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Tintern Abbey             

Tintern Abbey was one of the greatest of the Welsh Abbeys.  It was built by the local lord of Chepstow, Walter of Clare, in 1131.  The first monks at Tintern were from the L’Aumone  Abbey in France, a successful Cistercian abbey.  More>>
Tintern Abbey
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Tintern Abbey

Order: Cistercian, a white robed, reformed, Benedictine-based order.

Location: On the Wye River near Chepstow, Wales.

Founded:   Built by the local lord of Chepstow Walter of Clare in 1131.  The first monks at Tintern were from  the L’Aumone Abbey in France.

Short History: Tintern Abbey was large and prosperous from its founding. Many came there to
seek the religious life, so many that Tintern monks founded a number of additional abbeys in their turn, including Tintern Parva in Ireland and Kingswood Abbey in Glouchestershire. Tintern was spared the torches of Edward II's men, but not Henry VIII's Law of Supression.  Richard Wych, the last Abbot of Tintern surrendered the abbey to be dissolved in 1536.  The land and properties were then given to the Earl of Somerset.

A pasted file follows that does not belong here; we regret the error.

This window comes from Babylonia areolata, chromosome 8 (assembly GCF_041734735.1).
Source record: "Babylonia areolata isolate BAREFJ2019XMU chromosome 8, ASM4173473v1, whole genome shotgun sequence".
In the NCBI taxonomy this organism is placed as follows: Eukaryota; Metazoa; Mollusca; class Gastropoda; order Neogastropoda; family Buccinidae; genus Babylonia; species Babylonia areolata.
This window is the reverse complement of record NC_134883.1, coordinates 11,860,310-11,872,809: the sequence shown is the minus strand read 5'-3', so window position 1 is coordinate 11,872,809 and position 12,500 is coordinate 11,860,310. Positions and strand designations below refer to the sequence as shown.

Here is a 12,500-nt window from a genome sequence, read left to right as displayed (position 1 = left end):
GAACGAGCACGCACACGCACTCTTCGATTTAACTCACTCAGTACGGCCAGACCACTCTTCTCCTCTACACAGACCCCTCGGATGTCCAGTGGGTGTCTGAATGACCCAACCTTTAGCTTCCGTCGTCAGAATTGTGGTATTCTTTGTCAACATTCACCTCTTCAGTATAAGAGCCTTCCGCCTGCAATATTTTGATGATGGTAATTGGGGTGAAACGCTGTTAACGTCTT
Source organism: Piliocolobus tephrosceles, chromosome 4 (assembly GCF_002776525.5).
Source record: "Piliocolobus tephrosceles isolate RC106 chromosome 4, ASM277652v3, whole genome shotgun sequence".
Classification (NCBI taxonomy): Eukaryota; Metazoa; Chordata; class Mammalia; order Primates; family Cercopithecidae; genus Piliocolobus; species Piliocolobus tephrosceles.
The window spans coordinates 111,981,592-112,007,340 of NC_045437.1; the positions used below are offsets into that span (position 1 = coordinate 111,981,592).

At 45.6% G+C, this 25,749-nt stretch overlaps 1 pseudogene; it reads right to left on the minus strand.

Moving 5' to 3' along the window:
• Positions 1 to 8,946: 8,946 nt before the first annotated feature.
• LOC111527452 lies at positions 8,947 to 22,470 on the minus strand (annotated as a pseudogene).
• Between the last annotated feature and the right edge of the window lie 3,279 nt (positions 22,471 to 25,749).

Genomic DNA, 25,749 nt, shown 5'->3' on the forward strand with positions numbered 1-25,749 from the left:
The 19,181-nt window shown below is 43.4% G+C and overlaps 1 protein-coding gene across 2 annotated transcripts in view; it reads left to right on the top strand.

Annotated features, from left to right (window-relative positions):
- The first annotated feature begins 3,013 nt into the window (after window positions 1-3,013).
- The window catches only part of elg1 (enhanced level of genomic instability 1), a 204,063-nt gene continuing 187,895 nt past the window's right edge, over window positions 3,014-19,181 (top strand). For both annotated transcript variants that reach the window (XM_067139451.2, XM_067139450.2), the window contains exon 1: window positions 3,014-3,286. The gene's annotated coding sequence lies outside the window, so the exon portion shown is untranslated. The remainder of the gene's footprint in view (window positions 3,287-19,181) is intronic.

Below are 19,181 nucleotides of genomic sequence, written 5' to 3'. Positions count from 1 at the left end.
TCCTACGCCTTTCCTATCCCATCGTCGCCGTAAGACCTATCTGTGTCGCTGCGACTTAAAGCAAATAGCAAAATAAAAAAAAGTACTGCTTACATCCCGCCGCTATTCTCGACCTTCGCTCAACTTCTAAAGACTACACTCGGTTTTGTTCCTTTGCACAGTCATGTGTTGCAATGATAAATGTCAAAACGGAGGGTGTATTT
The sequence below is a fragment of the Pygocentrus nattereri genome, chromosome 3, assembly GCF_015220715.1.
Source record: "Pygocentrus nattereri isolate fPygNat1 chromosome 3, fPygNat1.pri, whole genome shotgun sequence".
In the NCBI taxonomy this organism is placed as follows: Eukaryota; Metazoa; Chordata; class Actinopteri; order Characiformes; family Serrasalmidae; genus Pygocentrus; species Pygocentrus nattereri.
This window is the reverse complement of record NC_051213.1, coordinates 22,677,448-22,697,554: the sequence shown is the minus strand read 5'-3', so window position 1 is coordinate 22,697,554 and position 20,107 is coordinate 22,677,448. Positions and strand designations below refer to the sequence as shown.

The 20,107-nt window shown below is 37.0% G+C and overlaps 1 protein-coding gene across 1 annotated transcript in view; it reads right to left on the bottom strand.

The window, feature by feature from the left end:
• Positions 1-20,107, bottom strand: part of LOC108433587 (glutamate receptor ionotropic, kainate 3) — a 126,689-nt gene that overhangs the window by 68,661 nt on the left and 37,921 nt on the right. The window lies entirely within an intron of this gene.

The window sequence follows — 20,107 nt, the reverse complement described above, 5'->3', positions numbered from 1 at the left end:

Of Interest: Cistercian's esteemed the Virgin Mary and dedicated their monasteries to her.  At  Tintern, a sculpture of the Virgin and Child was a site of pilgrimage, and said to be the source of miracles. 

Famous for: Tintern Abbey was famous for providing inspiration to a number of Romantic Era poets, including William Wordsworth's famous ‘Lines Composed a few miles above Tintern Abbey, 13 July 1798’

Tintern Abbey Links:
  •  See and read about Tintern Abbey on Jeffrey Thomas's wonderful and informative Castles of Wales site which includes photos, links and information about the abbeys and castles of Wales.
  • Also see information Tintern Abbey from the Cistercians of Yorkshire pages.
  • A virtual tour of Tintern Abbey courtesy of Virtual Games.
  • Structural drawings and photographs of the abbey from Dr. Alison Stones.
  • Restoring the miraculous Virgin and Child, though the Friends of Our Lady of Tintern.

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